Friday, October 25, 2019

Friday October 25 Cattle on Feed Report + Ag News


Nebraska feedlots, with capacities of 1,000 or more head, contained 2.27 million cattle on feed on October 1, according to the USDA’s National Agricultural Statistics Service. This inventory was down 7 percent from last year. Placements during September totaled 530,000 head, up 2 percent from 2018. Fed cattle marketings for the month of September totaled 410,000 head, unchanged from last year. Other disappearance during September totaled 10,000 head, unchanged from last year.


Cattle and calves on feed for the slaughter market in Iowa feedlots with a capacity of 1,000 or more head totaled 640,000 head on October 1, 2019, according to the latest USDA, National Agricultural Statistics Service – Cattle on Feed report. This was up 2 percent from September 1, 2019, but down 7 percent from October 1, 2018. Iowa feedlots with a capacity of less than 1,000 head had 480,000 head on feed, unchanged from last month but down 8 percent from last year. Cattle and calves on feed for the slaughter market in all Iowa feedlots totaled 1,120,000 head, up 1 percent from last month but down 7 percent from last year.

Placements of cattle and calves in Iowa feedlots with a capacity of 1,000 or more head during September totaled 82,000 head, up 15 percent from August but down 8 percent from last year. Feedlots with a capacity of less than 1,000 head placed 85,000 head, up 67 percent from August and up 63 percent from last year. Placements for all feedlots in Iowa totaled 167,000 head, up 37 percent from August and up 18 percent from last year.

Marketings of fed cattle from Iowa feedlots with a capacity of 1,000 or more head during September totaled 70,000 head, up 1 percent from August but down 7 percent from last year. Feedlots with a capacity of less than 1,000 head marketed 80,000 head, up 4 percent from August and up 60 percent from last year. Marketings for all feedlots in Iowa were 150,000 head, up 3 percent from August and up 20 percent from last year. Other disappearance from all feedlots in Iowa totaled 7,000 head.

United States Cattle on Feed Down 1 Percent

Cattle and calves on feed for the slaughter market in the United States for feedlots with capacity of 1,000 or more head totaled 11.3 million head on October 1, 2019. The inventory was 1 percent below October 1, 2018 (the average trade estimate was a 1.3% decrease).  The inventory included 6.87 million steers and steer calves, down 3 percent from the previous year. This group accounted for 61 percent of the total inventory. Heifers and heifer calves accounted for 4.41 million head, up 2 percent from 2018.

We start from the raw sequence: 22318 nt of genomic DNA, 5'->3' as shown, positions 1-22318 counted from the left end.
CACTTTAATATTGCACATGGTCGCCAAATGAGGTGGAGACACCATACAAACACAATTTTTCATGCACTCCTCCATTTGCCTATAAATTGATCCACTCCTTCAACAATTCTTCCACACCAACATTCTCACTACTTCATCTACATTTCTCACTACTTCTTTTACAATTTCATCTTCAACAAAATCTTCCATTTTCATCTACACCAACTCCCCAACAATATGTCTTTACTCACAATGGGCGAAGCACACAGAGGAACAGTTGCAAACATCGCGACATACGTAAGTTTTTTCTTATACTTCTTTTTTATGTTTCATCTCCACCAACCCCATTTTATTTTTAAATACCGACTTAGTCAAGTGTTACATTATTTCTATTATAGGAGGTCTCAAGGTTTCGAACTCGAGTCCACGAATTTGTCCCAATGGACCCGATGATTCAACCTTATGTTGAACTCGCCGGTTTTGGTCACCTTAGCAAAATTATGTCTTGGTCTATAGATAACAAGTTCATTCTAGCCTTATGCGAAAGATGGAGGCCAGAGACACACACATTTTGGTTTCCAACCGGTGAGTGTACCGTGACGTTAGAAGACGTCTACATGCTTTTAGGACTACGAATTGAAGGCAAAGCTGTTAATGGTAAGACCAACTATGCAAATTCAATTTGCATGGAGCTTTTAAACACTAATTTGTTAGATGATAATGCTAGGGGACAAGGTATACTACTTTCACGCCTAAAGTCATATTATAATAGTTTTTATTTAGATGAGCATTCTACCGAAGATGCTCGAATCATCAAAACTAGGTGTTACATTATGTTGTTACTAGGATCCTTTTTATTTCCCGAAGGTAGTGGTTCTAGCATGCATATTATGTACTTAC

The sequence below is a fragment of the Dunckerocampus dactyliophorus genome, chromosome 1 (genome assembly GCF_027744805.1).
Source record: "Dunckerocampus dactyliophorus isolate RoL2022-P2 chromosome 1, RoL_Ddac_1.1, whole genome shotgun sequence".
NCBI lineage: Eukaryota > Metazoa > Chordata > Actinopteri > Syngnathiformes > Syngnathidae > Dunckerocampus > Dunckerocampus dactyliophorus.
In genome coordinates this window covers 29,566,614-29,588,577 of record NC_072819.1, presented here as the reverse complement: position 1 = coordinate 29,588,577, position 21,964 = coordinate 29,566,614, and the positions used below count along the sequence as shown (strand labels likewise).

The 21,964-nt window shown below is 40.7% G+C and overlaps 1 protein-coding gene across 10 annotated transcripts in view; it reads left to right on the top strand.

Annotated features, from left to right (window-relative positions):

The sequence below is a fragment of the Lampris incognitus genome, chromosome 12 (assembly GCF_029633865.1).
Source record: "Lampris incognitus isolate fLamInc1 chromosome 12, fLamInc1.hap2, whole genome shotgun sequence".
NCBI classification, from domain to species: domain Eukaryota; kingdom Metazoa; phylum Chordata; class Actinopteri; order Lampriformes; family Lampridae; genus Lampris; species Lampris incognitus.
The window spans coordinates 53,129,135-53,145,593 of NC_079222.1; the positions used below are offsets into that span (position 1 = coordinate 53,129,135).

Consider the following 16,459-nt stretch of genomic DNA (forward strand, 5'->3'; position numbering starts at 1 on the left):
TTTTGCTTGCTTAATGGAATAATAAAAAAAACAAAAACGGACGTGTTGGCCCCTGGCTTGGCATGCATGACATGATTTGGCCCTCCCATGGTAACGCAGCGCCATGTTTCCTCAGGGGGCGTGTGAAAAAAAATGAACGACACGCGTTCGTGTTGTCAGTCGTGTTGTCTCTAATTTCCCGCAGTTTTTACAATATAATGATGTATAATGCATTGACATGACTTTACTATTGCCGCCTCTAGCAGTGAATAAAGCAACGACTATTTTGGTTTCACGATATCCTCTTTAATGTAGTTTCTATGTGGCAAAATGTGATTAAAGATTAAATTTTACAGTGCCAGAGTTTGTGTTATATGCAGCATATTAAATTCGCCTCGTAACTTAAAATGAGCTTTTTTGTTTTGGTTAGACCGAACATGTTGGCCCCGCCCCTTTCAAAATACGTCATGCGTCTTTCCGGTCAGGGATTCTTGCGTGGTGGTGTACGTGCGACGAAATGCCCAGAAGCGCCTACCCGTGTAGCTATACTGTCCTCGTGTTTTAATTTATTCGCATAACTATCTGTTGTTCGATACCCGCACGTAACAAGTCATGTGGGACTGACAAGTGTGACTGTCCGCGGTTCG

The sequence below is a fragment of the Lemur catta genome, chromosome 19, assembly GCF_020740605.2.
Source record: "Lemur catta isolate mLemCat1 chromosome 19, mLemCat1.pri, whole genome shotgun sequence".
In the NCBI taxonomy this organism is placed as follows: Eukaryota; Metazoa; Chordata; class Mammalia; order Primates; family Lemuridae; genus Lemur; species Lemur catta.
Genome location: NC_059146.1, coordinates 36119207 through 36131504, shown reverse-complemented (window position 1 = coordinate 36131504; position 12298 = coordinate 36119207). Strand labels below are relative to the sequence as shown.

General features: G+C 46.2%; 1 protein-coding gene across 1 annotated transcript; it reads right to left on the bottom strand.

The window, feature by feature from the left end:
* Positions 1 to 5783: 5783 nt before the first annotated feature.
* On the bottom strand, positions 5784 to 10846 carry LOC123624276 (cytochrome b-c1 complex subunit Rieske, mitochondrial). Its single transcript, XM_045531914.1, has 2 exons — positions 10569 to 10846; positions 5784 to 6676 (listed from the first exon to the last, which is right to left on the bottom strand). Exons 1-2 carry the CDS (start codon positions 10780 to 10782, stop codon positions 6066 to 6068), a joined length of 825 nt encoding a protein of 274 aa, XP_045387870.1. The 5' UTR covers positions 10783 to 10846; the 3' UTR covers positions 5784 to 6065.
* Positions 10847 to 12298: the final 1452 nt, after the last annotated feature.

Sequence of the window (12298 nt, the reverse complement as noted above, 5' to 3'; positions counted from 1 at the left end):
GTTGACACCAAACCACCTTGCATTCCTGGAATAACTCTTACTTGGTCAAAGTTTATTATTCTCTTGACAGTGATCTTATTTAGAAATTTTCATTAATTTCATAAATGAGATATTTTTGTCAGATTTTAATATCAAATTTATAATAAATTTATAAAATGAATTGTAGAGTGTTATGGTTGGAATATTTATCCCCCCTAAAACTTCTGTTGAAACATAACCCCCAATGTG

By State:            1,000 hd  -  % Oct 1 '18)

Colorado ......:         990          101              
Iowa .............:        640           93               
Kansas ..........:      2,380          100             
Nebraska ......:      2,270           93              
Texas ............:      2,780          105           

Placements in feedlots during September totaled 2.09 million head, 2 percent above 2018 (the average trade estimate was a 0.8% increase). Net placements were 2.03 million head. During September, placements of cattle and calves weighing less than 600 pounds were 420,000 head, 600-699 pounds were 355,000 head, 700-799 pounds were 460,000 head, 800-899 pounds were 475,000 head, 900-999 pounds were 273,000 head, and 1,000 pounds and greater were 110,000 head.

By State        (1,000 hd   -   % Sept '18)

Colorado ......:      240           102           
Iowa .............:       82             92             
Kansas ..........:      435            98             
Nebraska ......:      530           102            
Texas ............:      455           115            

Marketings of fed cattle during September totaled 1.74 million head, 1 percent above 2018 (the average trade estimate was a 1.2% increase).

By State         (1,000 hd   -   % Sept '18)

Colorado ......:      175           117          
Iowa .............:       70            93              
Kansas ..........:      385           103           
Nebraska ......:      410           100            
Texas ............:      390            96          

Nebraska Corn Board Hosts Trade Team from Taiwan

From Oct. 21-25, a delegation of seven Taiwanese customers was in the U.S. to better understand the American corn industry. As part of its visit, the team was in Nebraska from Oct. 23-24 and was able to see several different aspects of the state’s corn value chain.

“We know that 95% of the world’s population lives outside of the U.S.,” said David Bruntz, chairman of the Nebraska Corn Board and farmer from Friend. “We also know that we grow a lot more corn than we can use. We need to ensure we have reliable trading partners to ensure markets for our corn and corn-related products.”